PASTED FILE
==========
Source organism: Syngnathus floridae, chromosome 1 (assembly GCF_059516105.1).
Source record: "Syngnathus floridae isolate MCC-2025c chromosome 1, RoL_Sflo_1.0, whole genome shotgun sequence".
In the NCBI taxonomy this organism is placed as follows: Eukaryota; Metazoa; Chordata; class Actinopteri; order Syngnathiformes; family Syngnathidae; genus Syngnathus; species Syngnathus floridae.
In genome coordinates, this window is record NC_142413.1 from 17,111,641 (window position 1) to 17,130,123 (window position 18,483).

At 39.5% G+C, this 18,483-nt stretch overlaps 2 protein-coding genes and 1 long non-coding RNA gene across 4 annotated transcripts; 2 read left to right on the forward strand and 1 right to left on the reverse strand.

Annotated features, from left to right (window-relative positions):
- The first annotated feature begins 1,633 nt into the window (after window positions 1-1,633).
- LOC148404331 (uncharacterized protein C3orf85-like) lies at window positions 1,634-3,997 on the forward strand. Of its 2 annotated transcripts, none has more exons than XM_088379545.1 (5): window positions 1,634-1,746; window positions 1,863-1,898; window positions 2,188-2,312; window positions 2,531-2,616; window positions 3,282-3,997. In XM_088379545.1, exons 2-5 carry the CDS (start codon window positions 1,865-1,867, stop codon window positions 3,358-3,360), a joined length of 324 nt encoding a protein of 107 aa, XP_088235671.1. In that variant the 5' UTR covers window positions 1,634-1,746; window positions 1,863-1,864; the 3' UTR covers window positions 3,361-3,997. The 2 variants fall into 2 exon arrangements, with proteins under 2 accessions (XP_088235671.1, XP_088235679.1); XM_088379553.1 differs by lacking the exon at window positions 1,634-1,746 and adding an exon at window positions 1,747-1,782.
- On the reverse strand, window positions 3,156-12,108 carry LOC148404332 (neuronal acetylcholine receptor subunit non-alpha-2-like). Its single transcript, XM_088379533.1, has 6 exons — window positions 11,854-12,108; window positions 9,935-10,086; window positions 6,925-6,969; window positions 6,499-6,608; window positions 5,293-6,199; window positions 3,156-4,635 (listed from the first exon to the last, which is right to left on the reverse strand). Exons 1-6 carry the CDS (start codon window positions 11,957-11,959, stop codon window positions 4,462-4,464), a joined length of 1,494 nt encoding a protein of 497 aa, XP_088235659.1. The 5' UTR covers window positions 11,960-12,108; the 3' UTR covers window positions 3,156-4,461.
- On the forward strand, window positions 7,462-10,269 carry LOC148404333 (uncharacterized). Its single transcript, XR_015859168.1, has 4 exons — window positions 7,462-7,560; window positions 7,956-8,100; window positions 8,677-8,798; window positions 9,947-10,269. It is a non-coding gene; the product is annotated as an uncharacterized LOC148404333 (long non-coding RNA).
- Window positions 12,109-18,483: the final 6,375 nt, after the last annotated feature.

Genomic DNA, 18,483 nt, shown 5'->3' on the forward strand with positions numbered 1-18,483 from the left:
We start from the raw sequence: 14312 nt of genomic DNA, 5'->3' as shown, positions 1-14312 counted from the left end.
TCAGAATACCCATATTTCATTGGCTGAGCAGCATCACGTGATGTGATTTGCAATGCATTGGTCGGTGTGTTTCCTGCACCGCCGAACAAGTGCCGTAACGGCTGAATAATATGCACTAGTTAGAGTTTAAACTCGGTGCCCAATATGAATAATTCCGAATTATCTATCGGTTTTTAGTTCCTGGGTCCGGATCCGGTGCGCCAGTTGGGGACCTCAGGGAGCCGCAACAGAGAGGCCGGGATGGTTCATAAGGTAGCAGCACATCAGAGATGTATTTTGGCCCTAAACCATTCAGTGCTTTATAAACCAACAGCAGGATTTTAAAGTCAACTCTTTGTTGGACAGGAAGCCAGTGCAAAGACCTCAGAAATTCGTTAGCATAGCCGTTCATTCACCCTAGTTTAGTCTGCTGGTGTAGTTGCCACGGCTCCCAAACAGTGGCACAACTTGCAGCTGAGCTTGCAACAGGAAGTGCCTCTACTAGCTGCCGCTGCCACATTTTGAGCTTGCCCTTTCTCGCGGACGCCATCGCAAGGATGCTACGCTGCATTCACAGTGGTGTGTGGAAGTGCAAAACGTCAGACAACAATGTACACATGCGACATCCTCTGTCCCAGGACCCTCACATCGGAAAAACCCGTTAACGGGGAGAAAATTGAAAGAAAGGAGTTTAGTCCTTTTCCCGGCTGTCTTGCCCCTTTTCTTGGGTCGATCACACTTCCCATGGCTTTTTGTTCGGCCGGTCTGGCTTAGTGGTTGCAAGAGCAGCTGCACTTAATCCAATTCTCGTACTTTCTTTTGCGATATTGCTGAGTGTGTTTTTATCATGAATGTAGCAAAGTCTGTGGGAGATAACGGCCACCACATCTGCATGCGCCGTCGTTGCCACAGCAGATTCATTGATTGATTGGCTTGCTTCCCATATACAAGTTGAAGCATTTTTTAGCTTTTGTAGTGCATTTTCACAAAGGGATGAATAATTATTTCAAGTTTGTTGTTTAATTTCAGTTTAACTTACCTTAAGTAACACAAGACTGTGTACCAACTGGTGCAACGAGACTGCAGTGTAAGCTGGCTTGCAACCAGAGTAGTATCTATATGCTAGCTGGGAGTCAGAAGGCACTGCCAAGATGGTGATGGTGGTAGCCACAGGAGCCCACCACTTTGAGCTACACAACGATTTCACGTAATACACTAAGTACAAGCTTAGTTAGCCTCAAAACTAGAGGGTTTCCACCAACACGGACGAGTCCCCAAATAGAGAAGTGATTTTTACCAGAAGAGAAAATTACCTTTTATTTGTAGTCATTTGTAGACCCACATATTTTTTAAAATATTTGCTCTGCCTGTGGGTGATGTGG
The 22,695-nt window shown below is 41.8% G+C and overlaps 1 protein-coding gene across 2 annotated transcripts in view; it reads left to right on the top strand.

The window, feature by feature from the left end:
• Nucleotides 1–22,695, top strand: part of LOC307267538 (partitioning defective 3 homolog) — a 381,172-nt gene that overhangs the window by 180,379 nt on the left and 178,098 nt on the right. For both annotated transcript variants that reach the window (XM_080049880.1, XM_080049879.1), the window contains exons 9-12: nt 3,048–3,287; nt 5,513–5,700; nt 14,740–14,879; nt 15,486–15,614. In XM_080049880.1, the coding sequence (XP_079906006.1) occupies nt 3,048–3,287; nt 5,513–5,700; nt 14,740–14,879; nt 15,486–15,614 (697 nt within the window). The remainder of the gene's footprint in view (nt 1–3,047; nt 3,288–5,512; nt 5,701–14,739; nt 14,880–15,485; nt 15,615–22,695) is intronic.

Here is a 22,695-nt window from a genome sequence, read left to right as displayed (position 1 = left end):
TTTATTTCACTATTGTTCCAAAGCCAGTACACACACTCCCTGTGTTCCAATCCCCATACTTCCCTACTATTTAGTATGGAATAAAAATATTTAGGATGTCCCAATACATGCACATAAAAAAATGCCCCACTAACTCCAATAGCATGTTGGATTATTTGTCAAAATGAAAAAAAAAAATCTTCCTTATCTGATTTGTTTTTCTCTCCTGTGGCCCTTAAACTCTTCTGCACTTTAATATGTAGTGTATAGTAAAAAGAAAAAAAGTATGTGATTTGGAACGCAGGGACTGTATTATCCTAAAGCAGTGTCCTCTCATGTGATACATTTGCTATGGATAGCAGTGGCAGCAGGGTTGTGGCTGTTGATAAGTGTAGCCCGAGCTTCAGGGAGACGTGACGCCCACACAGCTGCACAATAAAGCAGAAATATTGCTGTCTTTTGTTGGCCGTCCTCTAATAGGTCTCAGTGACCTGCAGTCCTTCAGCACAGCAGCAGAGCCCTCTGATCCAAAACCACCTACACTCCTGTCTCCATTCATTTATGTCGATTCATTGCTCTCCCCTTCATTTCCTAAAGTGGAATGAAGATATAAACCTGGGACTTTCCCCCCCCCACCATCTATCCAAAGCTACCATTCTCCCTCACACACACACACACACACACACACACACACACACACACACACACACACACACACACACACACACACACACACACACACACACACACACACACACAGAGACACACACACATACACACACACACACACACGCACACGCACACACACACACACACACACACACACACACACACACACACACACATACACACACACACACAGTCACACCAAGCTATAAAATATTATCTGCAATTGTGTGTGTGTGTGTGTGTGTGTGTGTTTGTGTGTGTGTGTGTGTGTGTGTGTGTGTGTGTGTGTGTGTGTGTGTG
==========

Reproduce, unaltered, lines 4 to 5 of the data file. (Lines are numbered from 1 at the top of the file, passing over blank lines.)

In genome coordinates, this window is record NC_142413.1 from 17,111,641 (window position 1) to 17,130,123 (window position 18,483).

At 39.5% G+C, this 18,483-nt stretch overlaps 2 protein-coding genes and 1 long non-coding RNA gene across 4 annotated transcripts; 2 read left to right on the forward strand and 1 right to left on the reverse strand.